Vocalist Ruth Brown died last Friday, November 17th from complications from a stroke and a heart attack. She was 78 years old. Known always as a strong, earthy, soulful singer, her career took off when she signed to Atlantic Records in the late '40s. Though she wanted to sing more ballads, the label urged her to try more upbeat material, which suited her well, though she would change and evolve greatly as an artist over a long, hard career.
Cutting her teeth in Lucky Millinder's band, she was hired in 1946 and fired the next year. Stranded in Washington, D.C., Voice of America radio host Willis Conover discovered her and pushed her to Atlantic Records. After a period of success in the '50s with some chart-topping sides and tours on the rhythm-and-blues circuit, she settled in Long Island but faced some lean years for a while. She spent some time as a bus driver, a teacher's aide and as a maid, went through a handful of romances, marriages and divorces, raised two sons and eventually made a comeback. Resettling in Las Vegas after playing Mahalia Jackson in the 1976 musical "Selma," her strong return to the scene was bolstered by her Tony Award-winning Broadway appearance in "Black and Blue." Her Blues on Broadway album won a Grammy for Best Female Vocal Jazz Performance, and four years later, she was inducted into the Rock and Roll Hall of Fame.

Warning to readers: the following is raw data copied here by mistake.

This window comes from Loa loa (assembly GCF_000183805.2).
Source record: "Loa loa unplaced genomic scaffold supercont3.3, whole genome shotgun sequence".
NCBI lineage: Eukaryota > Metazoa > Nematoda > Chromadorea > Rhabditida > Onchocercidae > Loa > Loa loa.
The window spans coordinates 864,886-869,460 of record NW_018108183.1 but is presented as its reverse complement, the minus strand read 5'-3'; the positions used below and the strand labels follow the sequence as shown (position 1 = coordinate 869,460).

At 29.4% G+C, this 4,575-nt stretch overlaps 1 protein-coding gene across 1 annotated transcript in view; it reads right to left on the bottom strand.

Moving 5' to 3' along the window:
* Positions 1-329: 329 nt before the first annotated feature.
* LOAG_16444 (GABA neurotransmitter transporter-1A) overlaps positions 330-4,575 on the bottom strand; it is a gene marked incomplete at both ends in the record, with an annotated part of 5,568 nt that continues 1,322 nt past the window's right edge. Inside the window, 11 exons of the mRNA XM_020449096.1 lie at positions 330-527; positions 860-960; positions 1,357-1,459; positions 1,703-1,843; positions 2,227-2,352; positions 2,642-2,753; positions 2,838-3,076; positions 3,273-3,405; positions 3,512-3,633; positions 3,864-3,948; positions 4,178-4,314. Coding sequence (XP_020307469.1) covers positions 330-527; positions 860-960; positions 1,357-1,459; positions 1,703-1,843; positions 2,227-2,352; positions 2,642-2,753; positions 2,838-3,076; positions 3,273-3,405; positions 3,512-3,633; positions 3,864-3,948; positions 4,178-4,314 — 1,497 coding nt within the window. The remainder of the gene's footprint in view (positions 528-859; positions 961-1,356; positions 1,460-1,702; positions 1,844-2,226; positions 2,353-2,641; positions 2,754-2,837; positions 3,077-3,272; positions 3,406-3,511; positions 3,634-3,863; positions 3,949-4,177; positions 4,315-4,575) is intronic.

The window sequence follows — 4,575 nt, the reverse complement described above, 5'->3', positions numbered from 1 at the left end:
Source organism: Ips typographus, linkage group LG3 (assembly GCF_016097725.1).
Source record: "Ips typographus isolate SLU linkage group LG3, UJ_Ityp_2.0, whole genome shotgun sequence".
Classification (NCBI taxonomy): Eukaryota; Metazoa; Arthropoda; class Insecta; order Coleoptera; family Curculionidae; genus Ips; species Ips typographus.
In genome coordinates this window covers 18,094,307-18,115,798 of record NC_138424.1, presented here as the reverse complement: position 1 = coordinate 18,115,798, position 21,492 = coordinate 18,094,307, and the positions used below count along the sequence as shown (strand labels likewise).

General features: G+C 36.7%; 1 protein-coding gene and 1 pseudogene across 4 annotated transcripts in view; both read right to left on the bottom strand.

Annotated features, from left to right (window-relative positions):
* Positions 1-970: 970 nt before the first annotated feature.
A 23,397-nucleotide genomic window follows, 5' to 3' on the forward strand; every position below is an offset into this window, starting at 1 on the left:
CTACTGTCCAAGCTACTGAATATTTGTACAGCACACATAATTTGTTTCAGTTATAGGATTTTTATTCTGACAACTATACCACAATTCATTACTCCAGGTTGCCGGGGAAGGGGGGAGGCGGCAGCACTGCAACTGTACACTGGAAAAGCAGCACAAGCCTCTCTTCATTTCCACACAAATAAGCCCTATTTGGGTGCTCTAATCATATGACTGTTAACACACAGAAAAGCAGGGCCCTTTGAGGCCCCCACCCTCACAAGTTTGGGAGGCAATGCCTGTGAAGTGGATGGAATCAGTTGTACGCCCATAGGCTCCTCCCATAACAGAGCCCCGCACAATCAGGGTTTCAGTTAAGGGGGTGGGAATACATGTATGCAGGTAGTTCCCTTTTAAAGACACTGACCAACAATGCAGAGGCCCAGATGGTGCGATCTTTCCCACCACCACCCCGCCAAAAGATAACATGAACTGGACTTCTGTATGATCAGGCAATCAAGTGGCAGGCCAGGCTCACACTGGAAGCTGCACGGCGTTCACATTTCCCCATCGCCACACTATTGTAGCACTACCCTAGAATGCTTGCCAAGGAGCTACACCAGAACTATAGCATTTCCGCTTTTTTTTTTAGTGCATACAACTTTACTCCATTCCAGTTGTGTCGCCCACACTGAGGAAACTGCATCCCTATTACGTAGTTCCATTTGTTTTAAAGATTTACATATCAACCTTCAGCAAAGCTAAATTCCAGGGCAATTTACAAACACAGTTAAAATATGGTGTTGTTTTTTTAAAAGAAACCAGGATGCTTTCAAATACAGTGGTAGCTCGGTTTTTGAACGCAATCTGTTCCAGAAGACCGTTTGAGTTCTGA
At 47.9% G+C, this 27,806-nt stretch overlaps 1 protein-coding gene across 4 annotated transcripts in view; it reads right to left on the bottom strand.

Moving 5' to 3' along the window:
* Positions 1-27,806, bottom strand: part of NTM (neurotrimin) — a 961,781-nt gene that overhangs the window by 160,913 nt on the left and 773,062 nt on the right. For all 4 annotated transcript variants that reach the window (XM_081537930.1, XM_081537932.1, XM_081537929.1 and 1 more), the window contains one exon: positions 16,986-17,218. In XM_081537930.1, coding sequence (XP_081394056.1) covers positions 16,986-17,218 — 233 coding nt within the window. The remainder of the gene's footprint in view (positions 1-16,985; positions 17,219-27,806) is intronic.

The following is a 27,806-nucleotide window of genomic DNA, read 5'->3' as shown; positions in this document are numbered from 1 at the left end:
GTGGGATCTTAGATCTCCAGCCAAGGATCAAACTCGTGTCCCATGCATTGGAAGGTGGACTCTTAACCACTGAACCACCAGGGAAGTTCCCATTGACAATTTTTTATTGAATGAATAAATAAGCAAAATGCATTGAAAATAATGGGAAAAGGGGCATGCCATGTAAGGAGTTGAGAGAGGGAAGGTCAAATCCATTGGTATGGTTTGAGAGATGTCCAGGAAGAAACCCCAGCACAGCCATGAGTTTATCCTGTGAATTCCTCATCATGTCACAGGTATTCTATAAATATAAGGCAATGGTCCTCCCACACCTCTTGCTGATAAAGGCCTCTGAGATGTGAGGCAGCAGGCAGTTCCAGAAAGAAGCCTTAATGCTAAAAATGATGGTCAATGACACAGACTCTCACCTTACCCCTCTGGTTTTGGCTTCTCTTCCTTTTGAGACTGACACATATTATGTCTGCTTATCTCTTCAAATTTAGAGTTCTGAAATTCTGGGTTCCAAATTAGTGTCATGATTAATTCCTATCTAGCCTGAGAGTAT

In addition to her career in performance, she advocated for her fellow musicians, voicing her objections to the unfair contracts that withheld royalties from artists who, like her, made hit tunes for their labels but were never issued checks. Thanks to her speaking out on the issue, Atlantic Records agreed to pay twenty years' worth of past royalties due to her labelmates. Another result was the founding of the Rhythm and Blues Foundation, to which Atlantic contributed almost two million dollars.
She was nicknamed "Miss Rhythm" by "Mr. Rhythm," Frankie Laine, as well as "the girl with a tear in her voice," a moniker inspired by her recording of "Teardrops From My Eyes" where her voice cracked slightly. The sound became something of a signature, but her over the years her performances also became much bluesier and deeper. No doubt her life experiences gave new layers to her performance. The timbre of her voice was attractively rough, deepened by soul and lifted by her strength in song. In addition to the qualities of her voice, she could croon, cry or belt a tune with singular style. She could deliver heartbreaking blues or sassy swing. Appropriately, her fans say that "R&B" stands not only for "rhythm and blues" but also for "Ruth Brown."
"Mama, He Treats Your Daughter Mean"
"Teardrops From My Eyes"